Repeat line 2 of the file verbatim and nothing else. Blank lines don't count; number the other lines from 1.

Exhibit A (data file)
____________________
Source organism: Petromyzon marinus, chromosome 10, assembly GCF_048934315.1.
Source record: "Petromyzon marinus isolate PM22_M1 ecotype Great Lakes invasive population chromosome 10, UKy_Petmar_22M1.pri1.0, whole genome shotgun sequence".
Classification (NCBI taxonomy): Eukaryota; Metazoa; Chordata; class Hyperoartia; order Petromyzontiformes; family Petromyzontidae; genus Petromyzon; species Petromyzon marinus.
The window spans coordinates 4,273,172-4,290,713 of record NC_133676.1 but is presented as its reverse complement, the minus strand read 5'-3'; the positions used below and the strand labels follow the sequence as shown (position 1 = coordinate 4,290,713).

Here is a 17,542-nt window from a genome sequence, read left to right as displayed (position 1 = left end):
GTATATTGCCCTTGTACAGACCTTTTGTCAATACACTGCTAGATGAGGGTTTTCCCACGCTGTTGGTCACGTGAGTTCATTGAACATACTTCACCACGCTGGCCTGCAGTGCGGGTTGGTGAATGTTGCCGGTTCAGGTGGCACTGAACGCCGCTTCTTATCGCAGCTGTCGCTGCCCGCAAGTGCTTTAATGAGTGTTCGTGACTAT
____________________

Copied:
Source record: "Petromyzon marinus isolate PM22_M1 ecotype Great Lakes invasive population chromosome 10, UKy_Petmar_22M1.pri1.0, whole genome shotgun sequence".